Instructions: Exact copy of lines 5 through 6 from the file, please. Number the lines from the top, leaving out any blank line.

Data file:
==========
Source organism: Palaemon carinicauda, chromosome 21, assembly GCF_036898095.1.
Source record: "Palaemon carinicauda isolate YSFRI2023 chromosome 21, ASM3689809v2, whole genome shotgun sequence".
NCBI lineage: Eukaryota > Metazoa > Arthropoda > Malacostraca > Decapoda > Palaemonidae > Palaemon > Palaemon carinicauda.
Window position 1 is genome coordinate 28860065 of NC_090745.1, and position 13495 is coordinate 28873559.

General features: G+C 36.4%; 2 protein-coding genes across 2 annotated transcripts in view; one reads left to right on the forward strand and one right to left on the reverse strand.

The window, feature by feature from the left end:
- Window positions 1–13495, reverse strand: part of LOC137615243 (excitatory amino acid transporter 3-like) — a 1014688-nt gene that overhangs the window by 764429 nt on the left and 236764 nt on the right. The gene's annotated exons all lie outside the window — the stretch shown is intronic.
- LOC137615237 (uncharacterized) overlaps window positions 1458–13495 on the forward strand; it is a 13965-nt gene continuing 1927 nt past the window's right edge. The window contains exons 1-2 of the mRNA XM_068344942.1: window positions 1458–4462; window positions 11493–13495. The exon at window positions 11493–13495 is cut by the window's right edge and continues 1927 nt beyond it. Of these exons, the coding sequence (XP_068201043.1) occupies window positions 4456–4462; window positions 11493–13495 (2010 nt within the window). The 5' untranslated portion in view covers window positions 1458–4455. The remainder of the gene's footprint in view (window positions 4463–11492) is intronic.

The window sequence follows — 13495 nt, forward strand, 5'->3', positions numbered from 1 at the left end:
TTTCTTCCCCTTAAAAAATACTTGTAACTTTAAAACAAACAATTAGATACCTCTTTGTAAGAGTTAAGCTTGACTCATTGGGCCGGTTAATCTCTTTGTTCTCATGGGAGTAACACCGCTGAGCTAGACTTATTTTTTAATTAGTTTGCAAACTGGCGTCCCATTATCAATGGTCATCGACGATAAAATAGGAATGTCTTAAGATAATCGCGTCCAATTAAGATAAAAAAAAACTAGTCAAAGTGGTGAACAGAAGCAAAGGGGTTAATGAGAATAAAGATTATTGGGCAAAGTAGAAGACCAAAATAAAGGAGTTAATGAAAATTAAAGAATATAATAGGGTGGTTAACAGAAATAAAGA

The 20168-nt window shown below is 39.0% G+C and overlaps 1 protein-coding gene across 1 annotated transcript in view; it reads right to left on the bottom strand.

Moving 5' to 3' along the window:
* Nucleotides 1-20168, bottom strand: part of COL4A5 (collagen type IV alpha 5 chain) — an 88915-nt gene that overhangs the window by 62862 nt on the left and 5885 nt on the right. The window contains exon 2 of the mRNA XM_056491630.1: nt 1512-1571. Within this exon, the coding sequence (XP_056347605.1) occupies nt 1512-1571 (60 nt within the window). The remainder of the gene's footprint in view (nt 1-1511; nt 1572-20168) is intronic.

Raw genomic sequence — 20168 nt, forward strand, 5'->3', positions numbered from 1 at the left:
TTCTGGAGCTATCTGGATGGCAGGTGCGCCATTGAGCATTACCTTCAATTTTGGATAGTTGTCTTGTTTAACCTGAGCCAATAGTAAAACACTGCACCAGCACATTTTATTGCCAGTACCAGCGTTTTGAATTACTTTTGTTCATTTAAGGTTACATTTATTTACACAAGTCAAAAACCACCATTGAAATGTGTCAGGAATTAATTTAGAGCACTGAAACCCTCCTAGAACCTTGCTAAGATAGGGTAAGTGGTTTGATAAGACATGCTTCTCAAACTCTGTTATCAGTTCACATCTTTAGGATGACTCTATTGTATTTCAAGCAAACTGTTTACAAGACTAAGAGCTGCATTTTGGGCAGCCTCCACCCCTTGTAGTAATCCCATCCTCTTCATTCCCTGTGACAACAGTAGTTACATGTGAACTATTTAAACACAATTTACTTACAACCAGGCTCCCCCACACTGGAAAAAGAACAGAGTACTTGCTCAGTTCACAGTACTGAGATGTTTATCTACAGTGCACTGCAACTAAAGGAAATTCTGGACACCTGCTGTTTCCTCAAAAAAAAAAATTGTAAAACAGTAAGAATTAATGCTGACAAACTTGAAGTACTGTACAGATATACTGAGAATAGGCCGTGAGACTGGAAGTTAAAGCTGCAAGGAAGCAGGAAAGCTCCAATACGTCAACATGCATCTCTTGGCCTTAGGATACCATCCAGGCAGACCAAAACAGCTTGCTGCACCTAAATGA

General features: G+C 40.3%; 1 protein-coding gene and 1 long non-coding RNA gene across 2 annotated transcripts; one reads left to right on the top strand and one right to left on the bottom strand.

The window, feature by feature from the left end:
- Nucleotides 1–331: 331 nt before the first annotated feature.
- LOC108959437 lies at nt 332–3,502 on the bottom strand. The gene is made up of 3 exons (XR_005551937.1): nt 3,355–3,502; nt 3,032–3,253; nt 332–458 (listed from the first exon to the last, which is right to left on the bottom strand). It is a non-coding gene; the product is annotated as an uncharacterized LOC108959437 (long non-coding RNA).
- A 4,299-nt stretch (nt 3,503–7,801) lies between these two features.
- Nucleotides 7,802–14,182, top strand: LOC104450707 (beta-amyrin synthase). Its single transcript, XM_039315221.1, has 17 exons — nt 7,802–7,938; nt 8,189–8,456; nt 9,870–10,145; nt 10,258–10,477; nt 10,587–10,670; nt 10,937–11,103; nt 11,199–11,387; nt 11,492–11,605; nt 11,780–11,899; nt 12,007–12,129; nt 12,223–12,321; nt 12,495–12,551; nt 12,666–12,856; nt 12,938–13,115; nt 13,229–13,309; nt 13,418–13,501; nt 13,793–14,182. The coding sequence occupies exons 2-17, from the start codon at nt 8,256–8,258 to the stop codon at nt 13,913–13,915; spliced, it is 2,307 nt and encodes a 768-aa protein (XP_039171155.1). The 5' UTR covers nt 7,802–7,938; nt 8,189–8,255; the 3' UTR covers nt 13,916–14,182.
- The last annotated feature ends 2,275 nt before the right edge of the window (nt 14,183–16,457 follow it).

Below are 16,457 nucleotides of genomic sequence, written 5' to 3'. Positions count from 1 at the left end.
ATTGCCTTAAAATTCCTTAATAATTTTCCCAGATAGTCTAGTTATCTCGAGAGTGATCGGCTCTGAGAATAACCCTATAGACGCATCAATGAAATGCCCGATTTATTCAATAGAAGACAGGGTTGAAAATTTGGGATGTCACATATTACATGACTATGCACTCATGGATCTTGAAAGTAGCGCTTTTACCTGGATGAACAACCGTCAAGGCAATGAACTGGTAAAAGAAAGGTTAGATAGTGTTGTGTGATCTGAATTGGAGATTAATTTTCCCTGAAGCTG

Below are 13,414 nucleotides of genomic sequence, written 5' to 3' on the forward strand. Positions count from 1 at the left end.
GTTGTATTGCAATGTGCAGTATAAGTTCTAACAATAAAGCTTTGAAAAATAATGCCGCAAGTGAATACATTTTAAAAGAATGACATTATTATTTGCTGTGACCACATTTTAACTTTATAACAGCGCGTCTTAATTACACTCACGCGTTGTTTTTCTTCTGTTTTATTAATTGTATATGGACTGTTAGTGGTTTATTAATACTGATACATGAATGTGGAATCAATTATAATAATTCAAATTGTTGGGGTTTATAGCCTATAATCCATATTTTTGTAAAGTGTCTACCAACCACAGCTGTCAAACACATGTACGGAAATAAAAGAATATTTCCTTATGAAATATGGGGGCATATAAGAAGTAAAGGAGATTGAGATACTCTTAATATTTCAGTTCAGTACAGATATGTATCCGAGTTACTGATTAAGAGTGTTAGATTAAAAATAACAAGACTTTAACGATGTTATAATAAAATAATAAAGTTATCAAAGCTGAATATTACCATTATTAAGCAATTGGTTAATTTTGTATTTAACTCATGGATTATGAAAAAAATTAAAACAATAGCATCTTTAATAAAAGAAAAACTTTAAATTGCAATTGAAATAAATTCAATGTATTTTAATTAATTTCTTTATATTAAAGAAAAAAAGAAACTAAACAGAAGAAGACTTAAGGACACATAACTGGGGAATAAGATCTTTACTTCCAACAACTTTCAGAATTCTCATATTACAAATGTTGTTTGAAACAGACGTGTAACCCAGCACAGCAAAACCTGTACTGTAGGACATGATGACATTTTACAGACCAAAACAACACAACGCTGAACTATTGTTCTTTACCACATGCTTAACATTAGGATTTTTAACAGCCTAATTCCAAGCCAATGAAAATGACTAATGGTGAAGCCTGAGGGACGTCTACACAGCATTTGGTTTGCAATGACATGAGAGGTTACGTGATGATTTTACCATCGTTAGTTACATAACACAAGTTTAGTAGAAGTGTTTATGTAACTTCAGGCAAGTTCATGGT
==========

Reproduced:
General features: G+C 36.4%; 2 protein-coding genes across 2 annotated transcripts in view; one reads left to right on the forward strand and one right to left on the reverse strand.

The window, feature by feature from the left end: